In this paper, we recommend that States repeal their mental health laws and abolish these coercive, often traumatising and harmful measures. We also recommend the immediate investment in and development of viable alternatives, such as Open Dialogue, the Soteria Model and Advanced Directives, which are promising models of mental health services and practices which respect the rights of people with psychosocial disabilities. Finally, another important recommendation we make is the provision of human rights training for professionals and users of services in order to ensure that mental health systems are consensual and free from the use of coercion.
Whilst MHE recognises that exercising the right to legal capacity will not happen immediately for everyone and in all services, we are convinced that this is the aspiration we should all be looking to achieve. Real alternatives exist and they need to be publicised, scaled up and implemented in practice as soon and as widely as possible.
We hope that our position paper and our work will inspire the change that is needed and help States Parties to the UNCRPD, professionals, persons with psychosocial disabilities and service providers to understand what supported decision-making for persons with psychosocial disabilities can and should look like. This discussion must include people with psychosocial disabilities and promote best practices around the issue, with the help of other important stakeholders.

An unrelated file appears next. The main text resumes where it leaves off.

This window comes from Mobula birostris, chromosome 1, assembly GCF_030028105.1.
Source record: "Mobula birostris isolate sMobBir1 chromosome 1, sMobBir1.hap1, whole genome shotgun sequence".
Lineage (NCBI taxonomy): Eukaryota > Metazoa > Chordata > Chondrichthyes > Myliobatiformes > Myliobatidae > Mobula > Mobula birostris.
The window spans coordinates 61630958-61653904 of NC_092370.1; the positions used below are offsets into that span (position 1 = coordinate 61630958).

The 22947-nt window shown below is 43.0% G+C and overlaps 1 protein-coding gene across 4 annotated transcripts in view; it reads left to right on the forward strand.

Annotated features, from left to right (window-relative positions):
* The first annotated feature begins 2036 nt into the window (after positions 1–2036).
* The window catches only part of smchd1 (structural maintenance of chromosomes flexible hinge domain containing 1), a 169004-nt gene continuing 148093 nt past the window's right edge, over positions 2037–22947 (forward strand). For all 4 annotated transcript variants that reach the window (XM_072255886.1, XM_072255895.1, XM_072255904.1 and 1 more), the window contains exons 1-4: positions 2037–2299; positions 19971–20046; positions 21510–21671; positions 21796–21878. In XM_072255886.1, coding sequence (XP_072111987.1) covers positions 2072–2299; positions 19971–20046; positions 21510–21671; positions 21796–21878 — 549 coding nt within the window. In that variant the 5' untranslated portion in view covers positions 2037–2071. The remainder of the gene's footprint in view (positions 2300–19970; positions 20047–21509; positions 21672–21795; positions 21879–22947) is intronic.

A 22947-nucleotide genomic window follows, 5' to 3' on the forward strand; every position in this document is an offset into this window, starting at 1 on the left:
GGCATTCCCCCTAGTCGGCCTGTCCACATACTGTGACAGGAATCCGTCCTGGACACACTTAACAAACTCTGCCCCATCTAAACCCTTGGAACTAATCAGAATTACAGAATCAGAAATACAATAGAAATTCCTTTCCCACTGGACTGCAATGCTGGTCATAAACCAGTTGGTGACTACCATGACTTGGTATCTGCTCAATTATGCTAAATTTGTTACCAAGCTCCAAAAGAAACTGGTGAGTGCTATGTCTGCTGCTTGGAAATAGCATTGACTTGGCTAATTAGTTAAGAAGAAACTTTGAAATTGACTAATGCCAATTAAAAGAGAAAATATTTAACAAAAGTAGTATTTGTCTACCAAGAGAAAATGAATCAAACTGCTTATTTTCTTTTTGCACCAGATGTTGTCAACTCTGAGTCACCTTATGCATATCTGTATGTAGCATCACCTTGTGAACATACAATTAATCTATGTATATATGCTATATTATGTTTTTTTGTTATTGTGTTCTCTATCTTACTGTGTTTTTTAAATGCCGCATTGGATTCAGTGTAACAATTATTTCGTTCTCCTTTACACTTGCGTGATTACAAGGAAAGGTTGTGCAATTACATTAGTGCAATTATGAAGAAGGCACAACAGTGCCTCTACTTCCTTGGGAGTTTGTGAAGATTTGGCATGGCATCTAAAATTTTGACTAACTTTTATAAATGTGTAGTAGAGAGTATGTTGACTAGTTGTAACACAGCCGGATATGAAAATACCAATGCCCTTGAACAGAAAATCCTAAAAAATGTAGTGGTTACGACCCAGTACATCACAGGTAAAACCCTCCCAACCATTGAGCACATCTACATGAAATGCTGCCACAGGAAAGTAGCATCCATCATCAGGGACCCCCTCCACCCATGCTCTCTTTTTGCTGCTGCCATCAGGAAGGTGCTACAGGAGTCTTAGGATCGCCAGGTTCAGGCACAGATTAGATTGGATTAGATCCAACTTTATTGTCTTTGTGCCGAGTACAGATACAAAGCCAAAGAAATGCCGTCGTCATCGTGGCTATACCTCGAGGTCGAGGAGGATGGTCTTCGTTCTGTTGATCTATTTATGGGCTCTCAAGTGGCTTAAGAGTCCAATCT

We would be delighted to hear from Mad in America readers’ experiences and views on the issue, as we believe this is an ongoing discussion which deserves much more awareness, exchange of promising practices and debate.
Find out more about our work here.
Read our position paper here.
And watch our video on legal capacity here.
Mad in America hosts blogs by a diverse group of writers. These posts are designed to serve as a public forum for a discussion—broadly speaking—of psychiatry and its treatments. The opinions expressed are the writers’ own.
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thank you for this article! It seems so sad that America, my home, which touts itself as the home of the ‘free and the brave’ willingly strips the freedom of so many citizens without due process or anything! I wish you the best and hope that our politicians, somehow, will do the right thing in spite of the pressure from other corners..